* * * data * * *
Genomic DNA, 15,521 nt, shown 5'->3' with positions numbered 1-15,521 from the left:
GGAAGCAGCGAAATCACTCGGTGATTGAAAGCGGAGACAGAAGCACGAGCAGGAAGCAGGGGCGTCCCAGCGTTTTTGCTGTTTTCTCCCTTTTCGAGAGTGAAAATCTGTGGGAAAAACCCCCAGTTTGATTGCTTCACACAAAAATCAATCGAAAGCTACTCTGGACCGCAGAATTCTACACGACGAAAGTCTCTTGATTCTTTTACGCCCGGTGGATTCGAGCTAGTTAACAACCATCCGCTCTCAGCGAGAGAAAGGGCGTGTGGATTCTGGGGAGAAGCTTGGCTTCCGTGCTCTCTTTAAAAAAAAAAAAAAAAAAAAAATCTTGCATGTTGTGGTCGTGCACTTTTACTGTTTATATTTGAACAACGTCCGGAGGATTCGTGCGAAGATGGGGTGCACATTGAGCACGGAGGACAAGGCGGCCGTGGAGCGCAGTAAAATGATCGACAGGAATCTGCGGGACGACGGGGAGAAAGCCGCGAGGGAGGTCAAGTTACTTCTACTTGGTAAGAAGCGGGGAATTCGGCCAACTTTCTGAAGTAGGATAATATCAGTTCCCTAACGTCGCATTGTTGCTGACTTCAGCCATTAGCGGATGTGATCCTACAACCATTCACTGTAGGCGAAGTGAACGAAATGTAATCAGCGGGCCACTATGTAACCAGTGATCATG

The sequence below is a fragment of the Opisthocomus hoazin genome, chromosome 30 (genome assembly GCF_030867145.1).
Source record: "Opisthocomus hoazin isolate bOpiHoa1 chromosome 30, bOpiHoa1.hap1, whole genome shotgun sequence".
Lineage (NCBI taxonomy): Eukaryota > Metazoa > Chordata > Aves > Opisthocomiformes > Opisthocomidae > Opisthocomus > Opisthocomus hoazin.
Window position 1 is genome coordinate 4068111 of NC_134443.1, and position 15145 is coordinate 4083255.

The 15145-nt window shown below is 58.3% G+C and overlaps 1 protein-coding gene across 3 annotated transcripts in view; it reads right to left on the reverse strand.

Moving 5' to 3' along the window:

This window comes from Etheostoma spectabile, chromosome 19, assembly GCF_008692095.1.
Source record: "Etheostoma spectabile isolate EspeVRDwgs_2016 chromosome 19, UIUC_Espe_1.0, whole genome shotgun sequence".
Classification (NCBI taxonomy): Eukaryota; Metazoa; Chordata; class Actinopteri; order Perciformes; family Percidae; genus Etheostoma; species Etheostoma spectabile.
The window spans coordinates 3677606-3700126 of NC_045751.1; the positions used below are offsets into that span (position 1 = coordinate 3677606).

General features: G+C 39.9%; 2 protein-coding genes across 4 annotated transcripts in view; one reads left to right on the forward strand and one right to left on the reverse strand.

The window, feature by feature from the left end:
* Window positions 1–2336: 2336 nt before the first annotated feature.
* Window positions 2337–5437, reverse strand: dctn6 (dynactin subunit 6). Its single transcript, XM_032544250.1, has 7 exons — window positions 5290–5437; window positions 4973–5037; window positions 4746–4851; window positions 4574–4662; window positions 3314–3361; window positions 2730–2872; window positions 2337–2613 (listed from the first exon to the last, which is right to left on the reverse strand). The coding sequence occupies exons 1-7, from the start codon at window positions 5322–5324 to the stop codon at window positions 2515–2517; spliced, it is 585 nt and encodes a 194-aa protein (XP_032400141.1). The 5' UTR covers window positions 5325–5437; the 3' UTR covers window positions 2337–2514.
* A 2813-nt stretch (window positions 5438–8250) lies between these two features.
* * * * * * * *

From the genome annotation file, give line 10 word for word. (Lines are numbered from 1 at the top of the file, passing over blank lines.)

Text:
Source record: "Etheostoma spectabile isolate EspeVRDwgs_2016 chromosome 19, UIUC_Espe_1.0, whole genome shotgun sequence".